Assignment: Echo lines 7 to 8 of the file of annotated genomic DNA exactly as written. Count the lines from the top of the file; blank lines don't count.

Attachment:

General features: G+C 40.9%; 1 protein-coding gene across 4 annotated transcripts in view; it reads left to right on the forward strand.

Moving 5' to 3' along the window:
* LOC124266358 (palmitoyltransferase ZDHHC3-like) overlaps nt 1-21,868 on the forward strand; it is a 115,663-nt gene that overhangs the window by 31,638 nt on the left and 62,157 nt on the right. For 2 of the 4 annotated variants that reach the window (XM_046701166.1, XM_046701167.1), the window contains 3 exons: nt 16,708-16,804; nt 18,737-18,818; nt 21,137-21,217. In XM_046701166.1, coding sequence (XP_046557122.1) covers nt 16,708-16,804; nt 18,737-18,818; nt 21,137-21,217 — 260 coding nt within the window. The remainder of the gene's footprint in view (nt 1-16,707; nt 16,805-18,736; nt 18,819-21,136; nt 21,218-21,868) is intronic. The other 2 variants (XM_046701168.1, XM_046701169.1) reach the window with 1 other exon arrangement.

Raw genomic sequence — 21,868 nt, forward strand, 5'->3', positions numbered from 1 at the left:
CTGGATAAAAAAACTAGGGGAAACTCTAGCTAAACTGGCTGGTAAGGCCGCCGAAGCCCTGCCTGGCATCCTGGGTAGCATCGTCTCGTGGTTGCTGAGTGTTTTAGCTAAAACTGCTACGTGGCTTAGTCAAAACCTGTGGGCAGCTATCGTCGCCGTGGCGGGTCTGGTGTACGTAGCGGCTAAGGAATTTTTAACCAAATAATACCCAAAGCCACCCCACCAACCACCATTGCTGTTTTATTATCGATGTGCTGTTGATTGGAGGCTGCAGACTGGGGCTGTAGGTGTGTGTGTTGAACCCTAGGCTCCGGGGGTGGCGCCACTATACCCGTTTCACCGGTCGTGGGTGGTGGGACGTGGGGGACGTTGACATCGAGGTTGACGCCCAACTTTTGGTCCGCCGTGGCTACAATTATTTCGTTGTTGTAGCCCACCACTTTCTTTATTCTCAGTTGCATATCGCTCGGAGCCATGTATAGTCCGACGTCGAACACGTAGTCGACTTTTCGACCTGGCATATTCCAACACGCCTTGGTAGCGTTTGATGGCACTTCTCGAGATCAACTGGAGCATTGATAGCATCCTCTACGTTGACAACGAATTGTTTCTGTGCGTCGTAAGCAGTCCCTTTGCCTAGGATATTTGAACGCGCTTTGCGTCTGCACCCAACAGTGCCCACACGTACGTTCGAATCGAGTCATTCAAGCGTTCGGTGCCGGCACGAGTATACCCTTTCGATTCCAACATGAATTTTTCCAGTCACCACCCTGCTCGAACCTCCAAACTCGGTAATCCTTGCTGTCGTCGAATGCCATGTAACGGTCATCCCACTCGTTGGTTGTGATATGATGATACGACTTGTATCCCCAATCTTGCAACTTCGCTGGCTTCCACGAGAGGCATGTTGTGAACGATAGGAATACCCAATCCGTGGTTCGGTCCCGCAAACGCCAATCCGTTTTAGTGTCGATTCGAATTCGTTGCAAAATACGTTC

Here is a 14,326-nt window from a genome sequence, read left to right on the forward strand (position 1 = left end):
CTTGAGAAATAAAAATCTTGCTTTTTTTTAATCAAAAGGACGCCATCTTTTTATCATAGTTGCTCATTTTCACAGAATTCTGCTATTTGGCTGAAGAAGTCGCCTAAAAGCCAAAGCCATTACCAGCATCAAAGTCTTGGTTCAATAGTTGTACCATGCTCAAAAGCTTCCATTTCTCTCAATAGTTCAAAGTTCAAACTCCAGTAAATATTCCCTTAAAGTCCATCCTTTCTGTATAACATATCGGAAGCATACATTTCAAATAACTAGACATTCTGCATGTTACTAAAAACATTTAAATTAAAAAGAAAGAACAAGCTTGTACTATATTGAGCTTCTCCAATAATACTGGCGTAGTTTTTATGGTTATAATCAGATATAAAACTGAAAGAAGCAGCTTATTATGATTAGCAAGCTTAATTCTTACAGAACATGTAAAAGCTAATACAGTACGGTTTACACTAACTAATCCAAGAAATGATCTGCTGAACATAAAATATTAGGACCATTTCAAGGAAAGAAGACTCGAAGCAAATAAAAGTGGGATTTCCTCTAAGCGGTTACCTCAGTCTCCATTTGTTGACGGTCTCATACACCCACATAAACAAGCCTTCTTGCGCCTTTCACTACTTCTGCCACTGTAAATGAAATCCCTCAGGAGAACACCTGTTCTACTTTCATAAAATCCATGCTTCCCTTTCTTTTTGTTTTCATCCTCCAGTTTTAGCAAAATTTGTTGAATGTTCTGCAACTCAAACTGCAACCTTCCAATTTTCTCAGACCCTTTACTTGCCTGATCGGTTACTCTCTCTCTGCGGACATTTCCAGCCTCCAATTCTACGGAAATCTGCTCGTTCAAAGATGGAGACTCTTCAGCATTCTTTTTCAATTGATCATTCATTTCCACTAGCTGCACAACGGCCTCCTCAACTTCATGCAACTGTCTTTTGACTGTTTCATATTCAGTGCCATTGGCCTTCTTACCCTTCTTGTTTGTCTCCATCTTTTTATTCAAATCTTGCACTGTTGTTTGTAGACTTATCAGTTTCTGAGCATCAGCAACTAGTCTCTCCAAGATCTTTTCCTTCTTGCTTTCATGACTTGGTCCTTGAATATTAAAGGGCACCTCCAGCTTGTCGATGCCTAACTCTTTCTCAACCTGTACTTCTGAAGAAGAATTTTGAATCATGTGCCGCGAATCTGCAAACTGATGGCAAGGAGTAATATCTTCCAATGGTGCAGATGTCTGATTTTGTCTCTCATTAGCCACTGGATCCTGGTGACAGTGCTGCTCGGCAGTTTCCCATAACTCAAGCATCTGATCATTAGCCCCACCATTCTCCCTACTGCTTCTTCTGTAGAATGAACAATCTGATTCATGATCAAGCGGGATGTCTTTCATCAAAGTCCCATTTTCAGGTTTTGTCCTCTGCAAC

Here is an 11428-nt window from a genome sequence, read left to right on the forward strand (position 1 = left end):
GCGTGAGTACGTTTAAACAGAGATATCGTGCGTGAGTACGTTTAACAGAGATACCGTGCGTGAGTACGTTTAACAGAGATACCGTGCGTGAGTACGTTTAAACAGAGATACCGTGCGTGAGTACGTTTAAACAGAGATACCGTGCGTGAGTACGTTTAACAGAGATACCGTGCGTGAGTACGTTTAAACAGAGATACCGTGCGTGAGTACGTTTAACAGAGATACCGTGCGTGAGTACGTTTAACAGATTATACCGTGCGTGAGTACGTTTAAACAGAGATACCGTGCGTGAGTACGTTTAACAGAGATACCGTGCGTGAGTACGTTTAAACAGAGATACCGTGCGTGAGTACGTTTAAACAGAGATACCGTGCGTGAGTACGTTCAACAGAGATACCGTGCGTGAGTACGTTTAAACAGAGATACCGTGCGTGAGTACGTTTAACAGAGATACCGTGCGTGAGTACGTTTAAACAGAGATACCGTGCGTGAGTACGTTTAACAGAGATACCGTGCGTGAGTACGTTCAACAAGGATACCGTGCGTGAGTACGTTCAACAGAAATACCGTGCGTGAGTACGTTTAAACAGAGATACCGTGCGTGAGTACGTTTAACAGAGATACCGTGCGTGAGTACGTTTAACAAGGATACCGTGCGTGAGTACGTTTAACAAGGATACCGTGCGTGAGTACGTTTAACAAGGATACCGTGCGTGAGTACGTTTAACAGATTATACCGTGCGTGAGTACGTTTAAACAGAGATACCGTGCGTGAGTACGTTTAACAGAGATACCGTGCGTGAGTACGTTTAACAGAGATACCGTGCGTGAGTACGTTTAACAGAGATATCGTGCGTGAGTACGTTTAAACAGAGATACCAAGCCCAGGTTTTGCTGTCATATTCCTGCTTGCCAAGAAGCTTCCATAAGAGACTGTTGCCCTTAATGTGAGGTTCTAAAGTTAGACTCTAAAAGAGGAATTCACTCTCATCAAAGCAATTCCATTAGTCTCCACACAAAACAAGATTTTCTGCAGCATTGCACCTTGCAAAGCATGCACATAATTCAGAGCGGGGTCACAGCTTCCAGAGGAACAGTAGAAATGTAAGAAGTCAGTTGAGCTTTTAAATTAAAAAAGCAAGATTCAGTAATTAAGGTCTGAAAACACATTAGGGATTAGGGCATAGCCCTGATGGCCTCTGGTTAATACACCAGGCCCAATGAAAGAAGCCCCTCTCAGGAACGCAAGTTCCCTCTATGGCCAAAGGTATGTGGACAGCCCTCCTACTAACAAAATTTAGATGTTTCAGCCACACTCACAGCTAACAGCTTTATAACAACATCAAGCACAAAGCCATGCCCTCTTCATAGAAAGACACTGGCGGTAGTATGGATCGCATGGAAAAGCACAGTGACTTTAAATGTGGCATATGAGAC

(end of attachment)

CTTGAGAAATAAAAATCTTGCTTTTTTTTAATCAAAAGGACGCCATCTTTTTATCATAGTTGCTCATTTTCACAGAATTCTGCTATTTGGCTGAAGAAGTCGCCTAAAAGCCAAAGCCATTACCAGCATCAAAGTCTTGGTTCAATAGTTGTACCATGCTCAAAAGCTTCCATTTCTCTCAATAGTTCAAAGTTCAAACTCCAGTAAATATTCCCTTAAAGTCCATCCTTTCTGTATAACATATCGGAAGCATACATTTCAAATAACTAGACATTCTGCATGTTACTAAAAACATTTAAATTAAAAAGAAAGAACAAGCTTGTACTATATTGAGCTTCTCCAATAATACTGGCGTAGTTTTTATGGTTATAATCAGATATAAAACTGAAAGAAGCAGCTTATTATGATTAGCAAGCTTAATTCTTACAGAACATGTAAAAGCTAATACAGTACGGTTTACACTAACTAATCCAAGAAATGATCTGCTGAACATAAAATATTAGGACCATTTCAAGGAAAGAAGACTCGAAGCAAATAAAAGTGGGATTTCCTCTAAGCGGTTACCTCAGTCTCCATTTGTTGACGGTCTCATACACCCACATAAACAAGCCTTCTTGCGCCTTTCACTACTTCTGCCACTGTAAATGAAATCCCTCAGGAGAACACCTGTTCTACTTTCATAAAATCCATGCTTCCCTTTCTTTTTGTTTTCATCCTCCAGTTTTAGCAAAATTTGTTGAATGTTCTGCAACTCAAACTGCAACCTTCCAATTTTCTCAGACCCTTTACTTGCCTGATCGGTTACTCTCTCTCTGCGGACATTTCCAGCCTCCAATTCTACGGAAATCTGCTCGTTCAAAGATGGAGACTCTTCAGCATTCTTTTTCAATTGATCATTCATTTCCACTAGCTGCACAACGGCCTCCTCAACTTCATGCAACTGTCTTTTGACTGTTTCATATTCAGTGCCATTGGCCTTCTTACCCTTCTTGTTTGTCTCCATCTTTTTATTCAAATCTTGCACTGTTGTTTGTAGACTTATCAGTTTCTGAGCATCAGCAACTAGTCTCTCCAAGATCTTTTCCTTCTTGCTTTCATGACTTGGTCCTTGAATATTAAAGGGCACCTCCAGCTTGTCGATGCCTAACTCTTTCTCAACCTGTACTTCTGAAGAAGAATTTTGAATCATGTGCCGCGAATCTGCAAACTGATGGCAAGGAGTAATATCTTCCAATGGTGCAGATGTCTGATTTTGTCTCTCATTAGCCACTGGATCCTGGTGACAGTGCTGCTCGGCAGTTTCCCATAACTCAAGCATCTGATCATTAGCCCCACCATTCTCCCTACTGCTTCTTCTGTAGAATGAACAATCTGATTCATGATCAAGCGGGATGTCTTTCATCAAAGTCCCATTTTCAGGTTTTGTCCTCTGCAAC

Here is an 11428-nt window from a genome sequence, read left to right on the forward strand (position 1 = left end):